According to James, John died in the water and then his body floated to where it ultimately came to final rest.

To help back up his theory, James hired a third-party private forensics firm called Bevel, Gardner and Associates to corroborate his accidental shooting scenario.

Bevel, Gardner and Associates advertises itself as a forensic education and consulting group that does forensic analysis, crime scene 360 degree mapping and training.

It’s not a law enforcement entity…they staff are experts for hire.

The firm’s final determination about what the evidence in John’s case pointed to lined up with James’s theory.

Tom Bevel, the group’s founder, wrote in a 5-page report he provided to DCSO quote—

“Suicide is eliminated. Homicide is not the best explanation to comport with all of the physical evidence.

The best explanation to comport with the physical evidence is that this is an accidental discharge when a cocked weapon fell or was thrown, impacted the ATV or the ground.

The projectile struck the deceased’s face while the deceased was looking toward the weapon as the weapon fell.

The stunned and disoriented shooting victim was able to walk from the ATV toward the water while dripping blood, dropping the holster and then the belt and falling into the water where his head struck metal objects in the water.

Unless additional information is forthcoming…I would rule this an accidental discharge.“— end quote.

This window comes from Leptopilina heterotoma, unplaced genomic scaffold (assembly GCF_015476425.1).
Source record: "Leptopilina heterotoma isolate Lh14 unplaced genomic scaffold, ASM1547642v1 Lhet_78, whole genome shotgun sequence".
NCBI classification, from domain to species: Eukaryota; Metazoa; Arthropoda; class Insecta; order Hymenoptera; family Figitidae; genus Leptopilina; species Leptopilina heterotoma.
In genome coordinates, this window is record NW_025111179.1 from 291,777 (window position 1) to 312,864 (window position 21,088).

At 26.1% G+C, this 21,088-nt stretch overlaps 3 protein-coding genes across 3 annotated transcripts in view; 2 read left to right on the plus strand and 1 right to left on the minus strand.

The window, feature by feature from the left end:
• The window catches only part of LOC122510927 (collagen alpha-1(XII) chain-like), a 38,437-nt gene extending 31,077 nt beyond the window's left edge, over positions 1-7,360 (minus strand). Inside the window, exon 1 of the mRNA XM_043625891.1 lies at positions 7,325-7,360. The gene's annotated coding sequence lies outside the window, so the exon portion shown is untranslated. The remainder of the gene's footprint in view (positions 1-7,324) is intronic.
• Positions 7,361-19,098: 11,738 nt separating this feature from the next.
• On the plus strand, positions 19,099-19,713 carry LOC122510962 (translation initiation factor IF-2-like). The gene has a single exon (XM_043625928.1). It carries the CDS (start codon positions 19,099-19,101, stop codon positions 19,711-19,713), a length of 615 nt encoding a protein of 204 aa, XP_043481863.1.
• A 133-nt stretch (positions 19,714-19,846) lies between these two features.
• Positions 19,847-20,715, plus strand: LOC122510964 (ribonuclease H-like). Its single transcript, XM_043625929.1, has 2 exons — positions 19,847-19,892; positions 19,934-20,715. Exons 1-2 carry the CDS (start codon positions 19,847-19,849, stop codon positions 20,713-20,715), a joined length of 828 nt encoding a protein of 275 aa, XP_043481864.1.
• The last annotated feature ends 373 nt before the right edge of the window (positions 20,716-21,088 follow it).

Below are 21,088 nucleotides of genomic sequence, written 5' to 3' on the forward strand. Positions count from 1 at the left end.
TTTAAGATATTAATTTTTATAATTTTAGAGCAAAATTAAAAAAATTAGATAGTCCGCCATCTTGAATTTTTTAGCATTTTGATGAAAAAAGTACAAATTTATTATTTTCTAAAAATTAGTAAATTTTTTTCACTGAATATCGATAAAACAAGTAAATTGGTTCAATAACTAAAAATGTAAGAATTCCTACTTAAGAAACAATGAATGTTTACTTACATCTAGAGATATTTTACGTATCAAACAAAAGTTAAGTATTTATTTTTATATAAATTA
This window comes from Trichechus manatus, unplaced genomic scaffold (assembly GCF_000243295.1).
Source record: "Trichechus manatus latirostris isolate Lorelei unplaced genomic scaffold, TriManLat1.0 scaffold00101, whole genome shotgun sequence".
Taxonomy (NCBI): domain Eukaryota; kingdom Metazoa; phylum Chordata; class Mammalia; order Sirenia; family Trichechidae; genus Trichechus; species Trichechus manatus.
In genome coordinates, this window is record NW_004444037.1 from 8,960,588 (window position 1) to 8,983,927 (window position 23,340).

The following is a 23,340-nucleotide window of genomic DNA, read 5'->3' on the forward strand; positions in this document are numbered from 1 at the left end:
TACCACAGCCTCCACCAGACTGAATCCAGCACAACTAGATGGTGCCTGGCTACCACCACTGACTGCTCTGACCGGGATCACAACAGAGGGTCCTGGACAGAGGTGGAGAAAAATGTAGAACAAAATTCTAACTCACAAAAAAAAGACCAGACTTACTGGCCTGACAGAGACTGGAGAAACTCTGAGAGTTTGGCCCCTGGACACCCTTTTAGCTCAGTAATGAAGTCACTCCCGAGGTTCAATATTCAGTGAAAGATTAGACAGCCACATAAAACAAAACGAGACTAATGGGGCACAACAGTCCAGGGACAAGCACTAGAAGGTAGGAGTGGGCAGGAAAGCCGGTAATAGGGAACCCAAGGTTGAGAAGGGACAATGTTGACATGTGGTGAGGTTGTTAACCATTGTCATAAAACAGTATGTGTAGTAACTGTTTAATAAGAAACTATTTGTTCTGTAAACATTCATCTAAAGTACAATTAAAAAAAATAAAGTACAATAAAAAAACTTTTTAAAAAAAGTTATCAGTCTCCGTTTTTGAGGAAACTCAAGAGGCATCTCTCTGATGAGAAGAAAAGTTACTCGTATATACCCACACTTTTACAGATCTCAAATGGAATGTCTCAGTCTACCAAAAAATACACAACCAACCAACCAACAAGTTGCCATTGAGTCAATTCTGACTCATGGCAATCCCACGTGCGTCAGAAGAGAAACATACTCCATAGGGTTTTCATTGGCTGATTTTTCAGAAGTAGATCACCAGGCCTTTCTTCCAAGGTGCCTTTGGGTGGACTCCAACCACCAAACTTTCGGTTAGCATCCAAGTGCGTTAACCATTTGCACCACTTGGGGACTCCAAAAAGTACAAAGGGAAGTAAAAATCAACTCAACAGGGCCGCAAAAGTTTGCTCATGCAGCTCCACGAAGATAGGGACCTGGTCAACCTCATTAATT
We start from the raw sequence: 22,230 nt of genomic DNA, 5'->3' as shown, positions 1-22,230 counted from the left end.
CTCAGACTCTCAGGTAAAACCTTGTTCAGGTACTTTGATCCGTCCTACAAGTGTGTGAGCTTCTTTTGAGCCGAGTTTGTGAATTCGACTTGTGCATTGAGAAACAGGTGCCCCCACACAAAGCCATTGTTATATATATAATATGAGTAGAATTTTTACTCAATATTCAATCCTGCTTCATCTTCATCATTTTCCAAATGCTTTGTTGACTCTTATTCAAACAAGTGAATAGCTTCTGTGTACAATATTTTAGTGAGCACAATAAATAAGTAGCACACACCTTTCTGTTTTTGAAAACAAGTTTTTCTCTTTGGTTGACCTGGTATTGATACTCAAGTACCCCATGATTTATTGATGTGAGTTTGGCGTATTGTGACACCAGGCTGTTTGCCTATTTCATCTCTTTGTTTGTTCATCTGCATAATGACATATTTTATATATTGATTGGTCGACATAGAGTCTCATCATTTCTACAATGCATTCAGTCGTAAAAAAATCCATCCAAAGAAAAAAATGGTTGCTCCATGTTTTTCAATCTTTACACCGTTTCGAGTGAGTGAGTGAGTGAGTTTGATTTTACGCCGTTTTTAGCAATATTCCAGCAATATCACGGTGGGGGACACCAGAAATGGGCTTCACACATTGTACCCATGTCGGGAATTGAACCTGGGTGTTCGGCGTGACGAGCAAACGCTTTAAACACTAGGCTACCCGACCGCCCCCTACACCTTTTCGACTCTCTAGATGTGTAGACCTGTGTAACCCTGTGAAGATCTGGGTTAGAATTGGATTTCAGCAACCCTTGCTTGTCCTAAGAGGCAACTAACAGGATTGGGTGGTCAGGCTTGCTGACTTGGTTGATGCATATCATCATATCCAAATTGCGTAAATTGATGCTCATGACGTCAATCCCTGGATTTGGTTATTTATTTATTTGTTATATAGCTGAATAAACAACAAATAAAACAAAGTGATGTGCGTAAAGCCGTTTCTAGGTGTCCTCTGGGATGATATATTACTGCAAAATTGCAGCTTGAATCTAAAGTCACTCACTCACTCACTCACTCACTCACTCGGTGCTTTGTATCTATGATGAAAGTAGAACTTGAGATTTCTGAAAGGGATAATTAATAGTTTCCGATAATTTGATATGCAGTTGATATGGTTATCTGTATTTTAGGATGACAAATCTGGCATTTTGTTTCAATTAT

There’s a lot to unpack with this theory…so let’s start at the very beginning, the assumption James made about why he thinks John’s revolver went off accidentally.

James stated that he believed John was playing with his revolver or carrying it cocked. He wrote that more than likely while John was messing around with it, it had fallen out of his holster, then ricocheted off the ATV and eventually landed in the sand and went off.

I think I know where James got this idea from that John wasn’t being safe with his firearm.

You see, according to a July 2003 interview Desoto County sheriff’s office conducted with Mac Welles, John’s father, there’s this short statement Mac made regarding how John liked to sometimes practice drawing his gun from his hip…like in the old western movies they’d watch together.

Here, I’ll just let you listen to what Mac told detectives back in 2003.

Detective: “How did he like to carry that gun? Did he carry it in a low sling holster? What kind of holster did he have?”